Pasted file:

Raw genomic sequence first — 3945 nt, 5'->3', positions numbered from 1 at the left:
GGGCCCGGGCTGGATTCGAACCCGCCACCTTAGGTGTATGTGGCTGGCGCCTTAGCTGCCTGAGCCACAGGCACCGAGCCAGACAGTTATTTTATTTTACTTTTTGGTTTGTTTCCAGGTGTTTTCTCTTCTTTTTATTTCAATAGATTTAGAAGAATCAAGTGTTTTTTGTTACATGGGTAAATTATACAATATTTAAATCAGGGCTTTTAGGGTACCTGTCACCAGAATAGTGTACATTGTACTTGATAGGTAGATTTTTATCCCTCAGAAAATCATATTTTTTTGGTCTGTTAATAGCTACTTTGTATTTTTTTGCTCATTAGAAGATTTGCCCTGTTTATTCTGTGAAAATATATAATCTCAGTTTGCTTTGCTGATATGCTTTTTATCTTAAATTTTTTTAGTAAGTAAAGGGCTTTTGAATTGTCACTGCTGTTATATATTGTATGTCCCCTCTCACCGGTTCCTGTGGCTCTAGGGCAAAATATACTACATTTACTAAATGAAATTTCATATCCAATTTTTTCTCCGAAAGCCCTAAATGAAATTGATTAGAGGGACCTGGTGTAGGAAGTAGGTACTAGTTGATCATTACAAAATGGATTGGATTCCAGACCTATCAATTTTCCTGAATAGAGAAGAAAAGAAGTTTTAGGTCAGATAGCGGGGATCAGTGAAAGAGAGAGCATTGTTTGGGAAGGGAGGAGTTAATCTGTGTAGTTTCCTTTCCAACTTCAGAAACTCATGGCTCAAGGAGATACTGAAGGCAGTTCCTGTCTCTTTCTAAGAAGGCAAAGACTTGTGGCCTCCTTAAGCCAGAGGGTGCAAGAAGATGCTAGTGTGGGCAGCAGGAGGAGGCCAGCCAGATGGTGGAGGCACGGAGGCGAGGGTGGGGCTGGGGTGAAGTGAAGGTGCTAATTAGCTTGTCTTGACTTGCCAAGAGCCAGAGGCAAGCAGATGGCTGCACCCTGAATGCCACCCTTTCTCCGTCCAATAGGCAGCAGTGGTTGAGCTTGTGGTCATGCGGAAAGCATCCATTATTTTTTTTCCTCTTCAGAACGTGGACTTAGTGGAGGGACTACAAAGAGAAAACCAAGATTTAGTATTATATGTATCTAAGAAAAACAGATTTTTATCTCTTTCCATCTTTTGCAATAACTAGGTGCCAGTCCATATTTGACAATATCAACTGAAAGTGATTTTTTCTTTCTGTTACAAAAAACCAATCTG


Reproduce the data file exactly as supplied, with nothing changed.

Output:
Raw genomic sequence first — 3945 nt, 5'->3', positions numbered from 1 at the left:
GGGCCCGGGCTGGATTCGAACCCGCCACCTTAGGTGTATGTGGCTGGCGCCTTAGCTGCCTGAGCCACAGGCACCGAGCCAGACAGTTATTTTATTTTACTTTTTGGTTTGTTTCCAGGTGTTTTCTCTTCTTTTTATTTCAATAGATTTAGAAGAATCAAGTGTTTTTTGTTACATGGGTAAATTATACAATATTTAAATCAGGGCTTTTAGGGTACCTGTCACCAGAATAGTGTACATTGTACTTGATAGGTAGATTTTTATCCCTCAGAAAATCATATTTTTTTGGTCTGTTAATAGCTACTTTGTATTTTTTTGCTCATTAGAAGATTTGCCCTGTTTATTCTGTGAAAATATATAATCTCAGTTTGCTTTGCTGATATGCTTTTTATCTTAAATTTTTTTAGTAAGTAAAGGGCTTTTGAATTGTCACTGCTGTTATATATTGTATGTCCCCTCTCACCGGTTCCTGTGGCTCTAGGGCAAAATATACTACATTTACTAAATGAAATTTCATATCCAATTTTTTCTCCGAAAGCCCTAAATGAAATTGATTAGAGGGACCTGGTGTAGGAAGTAGGTACTAGTTGATCATTACAAAATGGATTGGATTCCAGACCTATCAATTTTCCTGAATAGAGAAGAAAAGAAGTTTTAGGTCAGATAGCGGGGATCAGTGAAAGAGAGAGCATTGTTTGGGAAGGGAGGAGTTAATCTGTGTAGTTTCCTTTCCAACTTCAGAAACTCATGGCTCAAGGAGATACTGAAGGCAGTTCCTGTCTCTTTCTAAGAAGGCAAAGACTTGTGGCCTCCTTAAGCCAGAGGGTGCAAGAAGATGCTAGTGTGGGCAGCAGGAGGAGGCCAGCCAGATGGTGGAGGCACGGAGGCGAGGGTGGGGCTGGGGTGAAGTGAAGGTGCTAATTAGCTTGTCTTGACTTGCCAAGAGCCAGAGGCAAGCAGATGGCTGCACCCTGAATGCCACCCTTTCTCCGTCCAATAGGCAGCAGTGGTTGAGCTTGTGGTCATGCGGAAAGCATCCATTATTTTTTTTCCTCTTCAGAACGTGGACTTAGTGGAGGGACTACAAAGAGAAAACCAAGATTTAGTATTATATGTATCTAAGAAAAACAGATTTTTATCTCTTTCCATCTTTTGCAATAACTAGGTGCCAGTCCATATTTGACAATATCAACTGAAAGTGATTTTTTCTTTCTGTTACAAAAAACCAATCTG